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Conservation training enriches the classroom
MISSISSIPPI STATE -- Many teachers across the state are using natural resource conservation as a means to teach their students skills in topics such as math and science.
This summer and for the last 37 years, the Mississippi Forestry Association has gathered cooperators to offer a week-long Teachers Conservation Workshop. This residential class is giving educators a way to emphasize the importance of conservation of natural resources while teaching the basic skills required in the state curriculum.
"Sixty percent of our land area in Mississippi is in forests, so we attempt to familiarize educators with natural resource management, especially forest management because it dominates the landscape of the state," said Tom Monaghan, forestry department leader with Mississippi State University's Extension Service.
About 30 people have attended each of the sessions offered annually. Participants are mostly kindergarten through 12th grade teachers, but also include community college instructors, school administrators and Extension agents, especially those with 4-H responsibilities.
"This course is appropriate for any educator. Anyone who teaches youth can incorporate certain methods and techniques that will familiarize students with natural resource management," Monaghan said.
During the workshop, teachers learn numerous aspects of forest management and conservation practices, as well as see the forestry industry from seedling through processed products. Classrooms are both indoors and in forests as participants learn by demonstration and practical exercises how current conservation practices can be integrated into classroom work and student projects.
"One of our goals is to show teachers how the economic well-being of our state can be improved if we properly manage our natural resources," Monaghan said. "Teachers are our best opportunity to reach students, and we very much need to graduate students who understand the importance of natural resources and how they're managed in the state because they're going to be our future decision-makers."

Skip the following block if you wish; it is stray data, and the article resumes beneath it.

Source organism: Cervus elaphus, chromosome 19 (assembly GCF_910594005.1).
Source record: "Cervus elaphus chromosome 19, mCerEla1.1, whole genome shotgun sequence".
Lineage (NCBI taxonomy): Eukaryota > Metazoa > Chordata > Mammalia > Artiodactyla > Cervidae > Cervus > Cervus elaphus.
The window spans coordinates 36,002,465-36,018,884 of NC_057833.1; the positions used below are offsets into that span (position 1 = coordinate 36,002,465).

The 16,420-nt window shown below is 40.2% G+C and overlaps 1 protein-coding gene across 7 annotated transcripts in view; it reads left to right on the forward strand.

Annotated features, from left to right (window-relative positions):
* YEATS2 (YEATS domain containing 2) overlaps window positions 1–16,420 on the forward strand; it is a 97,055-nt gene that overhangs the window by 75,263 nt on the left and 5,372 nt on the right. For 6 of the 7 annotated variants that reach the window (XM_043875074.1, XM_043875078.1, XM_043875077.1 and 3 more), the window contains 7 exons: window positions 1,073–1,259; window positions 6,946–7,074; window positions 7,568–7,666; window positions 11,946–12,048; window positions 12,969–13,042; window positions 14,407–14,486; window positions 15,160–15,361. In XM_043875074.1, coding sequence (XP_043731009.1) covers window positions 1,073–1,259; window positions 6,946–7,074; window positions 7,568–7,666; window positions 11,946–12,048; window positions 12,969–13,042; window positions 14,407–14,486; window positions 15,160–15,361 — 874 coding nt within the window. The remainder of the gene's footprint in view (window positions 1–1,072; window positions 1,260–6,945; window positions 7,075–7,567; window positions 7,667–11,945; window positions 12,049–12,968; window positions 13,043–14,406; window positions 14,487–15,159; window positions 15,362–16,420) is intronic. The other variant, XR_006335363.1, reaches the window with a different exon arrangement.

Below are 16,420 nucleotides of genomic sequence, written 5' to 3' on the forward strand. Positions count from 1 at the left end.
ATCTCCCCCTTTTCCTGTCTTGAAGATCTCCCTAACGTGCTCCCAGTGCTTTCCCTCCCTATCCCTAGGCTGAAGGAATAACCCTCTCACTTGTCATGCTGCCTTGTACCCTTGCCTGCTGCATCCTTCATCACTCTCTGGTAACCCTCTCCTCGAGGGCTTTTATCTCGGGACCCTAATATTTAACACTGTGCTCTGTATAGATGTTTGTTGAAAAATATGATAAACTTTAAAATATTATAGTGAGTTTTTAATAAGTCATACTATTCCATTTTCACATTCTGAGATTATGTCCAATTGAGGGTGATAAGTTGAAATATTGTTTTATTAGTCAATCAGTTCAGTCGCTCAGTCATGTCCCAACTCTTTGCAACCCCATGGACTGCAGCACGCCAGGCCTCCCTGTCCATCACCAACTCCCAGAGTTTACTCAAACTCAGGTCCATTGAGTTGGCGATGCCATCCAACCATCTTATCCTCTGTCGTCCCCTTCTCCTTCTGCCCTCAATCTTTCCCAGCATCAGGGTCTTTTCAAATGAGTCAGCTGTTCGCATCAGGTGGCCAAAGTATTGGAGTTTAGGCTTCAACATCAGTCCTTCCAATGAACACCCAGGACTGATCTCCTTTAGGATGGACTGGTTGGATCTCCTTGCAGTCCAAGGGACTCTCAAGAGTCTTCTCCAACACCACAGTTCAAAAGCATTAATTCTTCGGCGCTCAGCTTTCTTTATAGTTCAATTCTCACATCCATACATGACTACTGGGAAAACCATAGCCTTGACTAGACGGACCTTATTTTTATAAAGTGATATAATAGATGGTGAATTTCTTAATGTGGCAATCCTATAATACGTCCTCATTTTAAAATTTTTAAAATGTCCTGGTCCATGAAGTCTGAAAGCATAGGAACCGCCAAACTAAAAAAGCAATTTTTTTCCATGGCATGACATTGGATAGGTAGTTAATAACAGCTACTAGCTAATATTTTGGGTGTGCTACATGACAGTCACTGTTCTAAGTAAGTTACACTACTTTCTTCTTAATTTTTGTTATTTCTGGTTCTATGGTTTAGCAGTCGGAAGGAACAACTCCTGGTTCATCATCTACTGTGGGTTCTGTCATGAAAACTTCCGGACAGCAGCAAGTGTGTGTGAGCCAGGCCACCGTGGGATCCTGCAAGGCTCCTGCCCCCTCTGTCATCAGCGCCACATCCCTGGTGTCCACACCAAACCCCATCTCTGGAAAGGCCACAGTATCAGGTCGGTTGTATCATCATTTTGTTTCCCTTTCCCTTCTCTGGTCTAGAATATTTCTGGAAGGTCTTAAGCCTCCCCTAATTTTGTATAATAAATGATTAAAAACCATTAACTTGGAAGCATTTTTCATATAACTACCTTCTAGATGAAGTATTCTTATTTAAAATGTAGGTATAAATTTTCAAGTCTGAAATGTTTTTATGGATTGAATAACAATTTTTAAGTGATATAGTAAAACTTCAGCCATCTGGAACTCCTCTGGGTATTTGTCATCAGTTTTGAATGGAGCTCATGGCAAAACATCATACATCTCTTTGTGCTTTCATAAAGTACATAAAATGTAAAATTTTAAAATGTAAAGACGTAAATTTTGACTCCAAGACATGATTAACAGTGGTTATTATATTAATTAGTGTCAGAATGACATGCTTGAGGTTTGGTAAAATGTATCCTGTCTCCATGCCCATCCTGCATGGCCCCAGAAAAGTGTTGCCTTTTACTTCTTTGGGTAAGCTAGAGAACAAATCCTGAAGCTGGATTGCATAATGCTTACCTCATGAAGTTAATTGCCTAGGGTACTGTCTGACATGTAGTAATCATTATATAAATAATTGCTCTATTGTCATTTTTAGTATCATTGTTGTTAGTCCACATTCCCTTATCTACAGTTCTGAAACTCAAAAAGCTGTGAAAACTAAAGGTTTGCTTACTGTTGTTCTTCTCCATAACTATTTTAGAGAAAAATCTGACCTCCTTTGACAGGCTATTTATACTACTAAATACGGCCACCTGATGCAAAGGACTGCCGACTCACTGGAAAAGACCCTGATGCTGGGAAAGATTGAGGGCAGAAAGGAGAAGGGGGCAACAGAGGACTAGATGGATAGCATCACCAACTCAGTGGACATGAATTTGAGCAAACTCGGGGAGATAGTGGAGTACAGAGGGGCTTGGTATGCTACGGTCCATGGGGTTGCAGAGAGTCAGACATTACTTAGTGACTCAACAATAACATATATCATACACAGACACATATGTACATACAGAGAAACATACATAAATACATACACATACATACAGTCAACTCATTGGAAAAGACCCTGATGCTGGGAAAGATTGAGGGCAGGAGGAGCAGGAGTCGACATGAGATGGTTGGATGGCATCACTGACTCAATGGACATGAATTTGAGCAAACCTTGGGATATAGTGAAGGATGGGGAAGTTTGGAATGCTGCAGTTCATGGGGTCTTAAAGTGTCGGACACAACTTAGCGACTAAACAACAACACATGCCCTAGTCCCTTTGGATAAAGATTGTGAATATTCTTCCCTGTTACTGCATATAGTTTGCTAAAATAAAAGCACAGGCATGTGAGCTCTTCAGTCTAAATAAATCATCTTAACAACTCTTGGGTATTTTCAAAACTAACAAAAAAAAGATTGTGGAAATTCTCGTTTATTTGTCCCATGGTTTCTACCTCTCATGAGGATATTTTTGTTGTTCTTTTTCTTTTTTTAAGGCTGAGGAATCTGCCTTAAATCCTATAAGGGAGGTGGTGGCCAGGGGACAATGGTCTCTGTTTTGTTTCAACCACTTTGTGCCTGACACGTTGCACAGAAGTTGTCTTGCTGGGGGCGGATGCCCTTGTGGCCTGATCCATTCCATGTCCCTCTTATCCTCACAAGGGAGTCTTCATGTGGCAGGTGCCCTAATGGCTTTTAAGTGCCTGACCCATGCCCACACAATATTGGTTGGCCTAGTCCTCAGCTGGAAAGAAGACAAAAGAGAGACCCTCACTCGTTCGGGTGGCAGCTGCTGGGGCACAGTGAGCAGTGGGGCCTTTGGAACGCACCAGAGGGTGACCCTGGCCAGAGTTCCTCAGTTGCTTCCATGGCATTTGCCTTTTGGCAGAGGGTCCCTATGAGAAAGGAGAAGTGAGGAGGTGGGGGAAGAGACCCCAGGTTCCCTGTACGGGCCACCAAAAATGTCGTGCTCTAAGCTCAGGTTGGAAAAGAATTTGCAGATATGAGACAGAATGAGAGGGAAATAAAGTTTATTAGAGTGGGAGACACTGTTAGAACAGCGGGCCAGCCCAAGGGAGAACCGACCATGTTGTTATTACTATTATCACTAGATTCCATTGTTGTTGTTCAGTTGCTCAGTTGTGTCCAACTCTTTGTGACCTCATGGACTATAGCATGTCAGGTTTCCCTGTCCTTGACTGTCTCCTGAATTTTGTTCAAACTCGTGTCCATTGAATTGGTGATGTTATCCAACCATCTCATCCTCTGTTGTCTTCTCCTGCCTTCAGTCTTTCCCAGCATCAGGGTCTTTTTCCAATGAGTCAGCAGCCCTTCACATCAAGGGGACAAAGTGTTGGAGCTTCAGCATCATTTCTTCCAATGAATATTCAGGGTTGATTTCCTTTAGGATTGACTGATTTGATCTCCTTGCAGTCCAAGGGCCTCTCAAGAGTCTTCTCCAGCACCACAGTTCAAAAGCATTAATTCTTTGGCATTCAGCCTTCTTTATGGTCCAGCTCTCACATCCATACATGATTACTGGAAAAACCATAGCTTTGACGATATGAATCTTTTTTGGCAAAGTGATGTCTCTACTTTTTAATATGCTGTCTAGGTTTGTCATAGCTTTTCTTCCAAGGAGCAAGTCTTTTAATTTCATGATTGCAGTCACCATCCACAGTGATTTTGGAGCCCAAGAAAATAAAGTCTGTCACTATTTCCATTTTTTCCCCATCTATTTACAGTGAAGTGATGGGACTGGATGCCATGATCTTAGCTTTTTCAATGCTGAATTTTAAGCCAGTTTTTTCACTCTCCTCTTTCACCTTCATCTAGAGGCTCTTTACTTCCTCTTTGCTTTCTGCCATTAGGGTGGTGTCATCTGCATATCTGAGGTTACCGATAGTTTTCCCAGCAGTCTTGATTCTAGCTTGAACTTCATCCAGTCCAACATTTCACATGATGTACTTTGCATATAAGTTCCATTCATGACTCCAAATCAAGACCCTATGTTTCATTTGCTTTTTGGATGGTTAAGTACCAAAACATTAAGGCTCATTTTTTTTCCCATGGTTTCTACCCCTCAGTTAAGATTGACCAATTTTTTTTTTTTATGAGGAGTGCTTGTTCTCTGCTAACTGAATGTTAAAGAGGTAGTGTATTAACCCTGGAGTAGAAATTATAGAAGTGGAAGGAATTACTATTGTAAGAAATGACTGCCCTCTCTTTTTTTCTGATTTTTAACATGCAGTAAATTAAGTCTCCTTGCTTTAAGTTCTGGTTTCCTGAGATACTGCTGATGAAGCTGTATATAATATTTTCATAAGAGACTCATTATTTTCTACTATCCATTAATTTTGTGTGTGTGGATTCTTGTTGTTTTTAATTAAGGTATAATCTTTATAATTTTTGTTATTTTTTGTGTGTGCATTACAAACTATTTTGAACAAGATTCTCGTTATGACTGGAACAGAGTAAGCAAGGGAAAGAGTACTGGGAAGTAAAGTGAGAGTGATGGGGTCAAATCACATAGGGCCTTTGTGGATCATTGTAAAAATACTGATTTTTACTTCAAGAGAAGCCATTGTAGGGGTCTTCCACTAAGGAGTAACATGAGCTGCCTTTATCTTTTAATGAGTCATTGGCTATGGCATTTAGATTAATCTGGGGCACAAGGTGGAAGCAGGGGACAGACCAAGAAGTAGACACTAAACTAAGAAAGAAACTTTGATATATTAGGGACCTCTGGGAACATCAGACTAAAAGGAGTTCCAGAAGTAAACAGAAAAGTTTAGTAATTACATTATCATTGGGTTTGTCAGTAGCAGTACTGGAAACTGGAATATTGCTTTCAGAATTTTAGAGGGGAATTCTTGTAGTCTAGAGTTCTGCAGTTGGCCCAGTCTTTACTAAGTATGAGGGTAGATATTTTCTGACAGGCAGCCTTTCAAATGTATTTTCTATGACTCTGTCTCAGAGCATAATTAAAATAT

The workshop offers continuing education units to teachers, and graduate and undergraduate course credit through MSU, the University of Southern Mississippi and the University of Mississippi. Participants also are certified to use teaching materials from Project Learning Tree, an interdisciplinary environmental education program that meets the state education curriculum requirements.
Sandra Murphy is a fourth grade teacher at Caledonia Elementary in Lowndes County and a Teachers Conservation Workshop participant. She went to her first workshop five years ago, and now helps provide these programs.
"The basic goal is to educate teachers on the Mississippi timber industry, the second largest industry in the state besides poultry," Murphy said. "People not in forestry see a clear-cut land and may think the land has been destroyed when actually more trees have been planted and conservation practices are being used."
After attending a workshop, Murphy came back to her school and applied for and received a state forestry commission grant to build a nature trail at Caledonia Elementary. She also has a forestry club and has a forester speak to her class once a month about forestry topics.
Two Teachers Conservation Workshops are scheduled this year, one June 3 through 8 at Mississippi Gulf Coast Community College in Perkinston and one June 17 to 22 at Northeast Community College in Booneville.
Registration is $50 and course credit is extra, payable to the university granting the credit. Monaghan said scholarships from local County Forestry Associations are sometimes available to defray registration and even tuition costs. Lodging and meals are provided on-site.
For more information, contact: Dr. Tom Monaghan, (662) 325-3905